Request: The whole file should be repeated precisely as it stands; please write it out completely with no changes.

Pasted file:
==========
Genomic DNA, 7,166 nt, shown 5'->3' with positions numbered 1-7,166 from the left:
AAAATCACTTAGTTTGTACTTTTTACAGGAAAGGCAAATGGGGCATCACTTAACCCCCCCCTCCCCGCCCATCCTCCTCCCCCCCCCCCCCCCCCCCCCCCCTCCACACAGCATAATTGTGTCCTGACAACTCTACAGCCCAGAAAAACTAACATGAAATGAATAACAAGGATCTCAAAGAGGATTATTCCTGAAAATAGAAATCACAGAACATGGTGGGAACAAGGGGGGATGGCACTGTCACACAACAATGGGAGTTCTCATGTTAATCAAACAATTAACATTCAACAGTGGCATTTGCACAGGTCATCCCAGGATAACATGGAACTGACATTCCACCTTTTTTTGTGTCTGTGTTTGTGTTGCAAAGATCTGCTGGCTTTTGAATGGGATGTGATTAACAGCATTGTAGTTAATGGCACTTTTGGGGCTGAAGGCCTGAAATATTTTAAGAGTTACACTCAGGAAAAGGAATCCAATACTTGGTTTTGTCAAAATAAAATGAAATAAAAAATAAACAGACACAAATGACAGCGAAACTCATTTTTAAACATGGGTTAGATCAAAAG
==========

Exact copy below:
Genomic DNA, 7,166 nt, shown 5'->3' with positions numbered 1-7,166 from the left:
AAAATCACTTAGTTTGTACTTTTTACAGGAAAGGCAAATGGGGCATCACTTAACCCCCCCCTCCCCGCCCATCCTCCTCCCCCCCCCCCCCCCCCCCCCCCCTCCACACAGCATAATTGTGTCCTGACAACTCTACAGCCCAGAAAAACTAACATGAAATGAATAACAAGGATCTCAAAGAGGATTATTCCTGAAAATAGAAATCACAGAACATGGTGGGAACAAGGGGGGATGGCACTGTCACACAACAATGGGAGTTCTCATGTTAATCAAACAATTAACATTCAACAGTGGCATTTGCACAGGTCATCCCAGGATAACATGGAACTGACATTCCACCTTTTTTTGTGTCTGTGTTTGTGTTGCAAAGATCTGCTGGCTTTTGAATGGGATGTGATTAACAGCATTGTAGTTAATGGCACTTTTGGGGCTGAAGGCCTGAAATATTTTAAGAGTTACACTCAGGAAAAGGAATCCAATACTTGGTTTTGTCAAAATAAAATGAAATAAAAAATAAACAGACACAAATGACAGCGAAACTCATTTTTAAACATGGGTTAGATCAAAAG